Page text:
I did my undergraduate BSc studies in Biology at the University of Sussex and the Université de Grenoble. Following two and half years as a Research Assistant with Professor Potten at the Paterson Institute for Cancer Research, I studied the control of proliferation in the normal and neoplastic human mammary gland for my PhD at The University of Manchester (1995). Subsequently, I undertook post-doctoral training with Dr Liz Anderson in the Clinical Research Department of The Christie, Manchester. I returned to The University of Manchester as a Cancer Research UK Research Fellow in 2001, becoming a Group Leader in the Division of Cancer Studies based at the Paterson Institute for Cancer Research. I am currently a Reader in Breast Biology leading the Breast Cancer Now Research Unit and Director of the Manchester Breast Centre at the Division of Molecular and Clinical Cancer Sciences, University of Manchester.
Service on committees
Organising Committee for 7th Annual ‘Targeting Notch in Cancer’ Conference, 7th - 9th June, 2017.
Organising committee for the 9th European Network for Breast Development and Cancer (ENBDC) Workshop, Luzern, Switzerland, March 9th-11th, 2017.
Director (2015- ), Manchester Breast Centre, which comprises 21 basic, translational and clinician scientists active in breast cancer research:
Former President (2012-2014) and Board Member, International Association for Breast Cancer Research
Editorial Board: American Journal of Pathology, Breast Cancer Research and Journal of Mammary Gland Biology and Neoplasia
BSc (Hons), PhD
The goal of our research is to understand the hierarchical relationship between cells in breast epithelium in order to gain an insight into the processes that underlie cancer initiation in this tissue. The primary aim, therefore, is to characterise and to understand the regulation of mammary epithelial stem cells since these are likely to be the targets of cancer-initiating events, and may be the underlying tumourigenic cells in breast cancers. We also wish to understand how steroid hormones such as oestrogen regulate this cellular hierarchy since both normal and tumour development is hormone dependent.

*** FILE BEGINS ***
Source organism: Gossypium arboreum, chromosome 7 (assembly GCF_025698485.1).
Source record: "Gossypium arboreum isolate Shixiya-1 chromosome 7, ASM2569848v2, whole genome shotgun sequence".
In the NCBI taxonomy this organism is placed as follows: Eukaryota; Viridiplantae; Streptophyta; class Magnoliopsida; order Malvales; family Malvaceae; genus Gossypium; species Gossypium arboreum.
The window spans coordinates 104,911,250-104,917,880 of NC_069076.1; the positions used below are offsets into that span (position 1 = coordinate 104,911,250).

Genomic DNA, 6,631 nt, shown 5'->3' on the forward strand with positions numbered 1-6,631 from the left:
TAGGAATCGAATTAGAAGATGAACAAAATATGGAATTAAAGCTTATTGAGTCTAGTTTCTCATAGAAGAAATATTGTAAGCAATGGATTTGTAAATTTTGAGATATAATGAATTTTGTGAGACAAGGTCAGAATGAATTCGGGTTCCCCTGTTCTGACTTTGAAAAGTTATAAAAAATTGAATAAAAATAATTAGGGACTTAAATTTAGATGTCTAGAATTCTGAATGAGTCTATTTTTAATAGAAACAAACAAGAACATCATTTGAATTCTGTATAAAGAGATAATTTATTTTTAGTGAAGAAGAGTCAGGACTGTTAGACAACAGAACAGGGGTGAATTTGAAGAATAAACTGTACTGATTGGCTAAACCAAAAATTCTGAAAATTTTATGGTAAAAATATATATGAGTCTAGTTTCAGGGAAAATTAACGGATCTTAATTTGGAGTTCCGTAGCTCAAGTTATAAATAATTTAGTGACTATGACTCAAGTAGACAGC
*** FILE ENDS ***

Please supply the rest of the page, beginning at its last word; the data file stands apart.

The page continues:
Development of the mammary gland involves the formation of collecting ducts and lobules, both of which are bilayered epithelia made up of contractile myo-epithelial and milk-producing luminal cells. One current interest is which of the Notch, Wnt, TGFbeta, EGF pathways and other relevant (eg. cytokines, Prl, GH and ovarian hormones) signalling pathways regulate stem cell self-renewal. We are also exploiting gene expression arrays, methods for functional genomics and proteomics to identify novel pathways that participate in stem cell regulation.
Identification of stem cell self-renewal pathways may be important for future cancer prevention and therapy. An emerging concept is that in leukemia as well as in neural and epithelial cancers, including breast cancer, only a minority of cells, i.e. the “cancer stem cells”, have the capacity to initiate tumours. Characterising the cancer stem cell and understanding the molecular basis for dysregulated self-renewal is crucial for identification of a) targets for effective therapeutic intervention, and b) those cells in micrometastases which can initiate tumours.
A second theme in the lab is breast cancer prevention. We aim to investigate basic breast biology, identify early changes that occur in normal tissues and perform preclinical studies that will provide the rationale for novel prevention trials.
Overall, our investigations will lead to an increased understanding of the biology of the normal and malignant human breast which, in turn, could lead to the development of new strategies or new targets for breast cancer prevention and therapy.
Eyre R, Alferez D, Spence K, Kamal M, Shaw FL, Simoes BM, Santiago-Gomez A, Bramley M, Absar M, Saad Z, Chatterjee S, Kirwan C, Gandhi A, Armstrong AC, Wardley AM, O’Brien CS, Farnie G, Howell SJ and Clarke RB (2016) Patient derived mammosphere and xenograft tumour initiation correlates with progression to metastasis. J Mammary Gland Biology and Neoplasia, In press.
Lectures on Cancer Stem Cells in final year BSc Biology and MSc Oncology courses.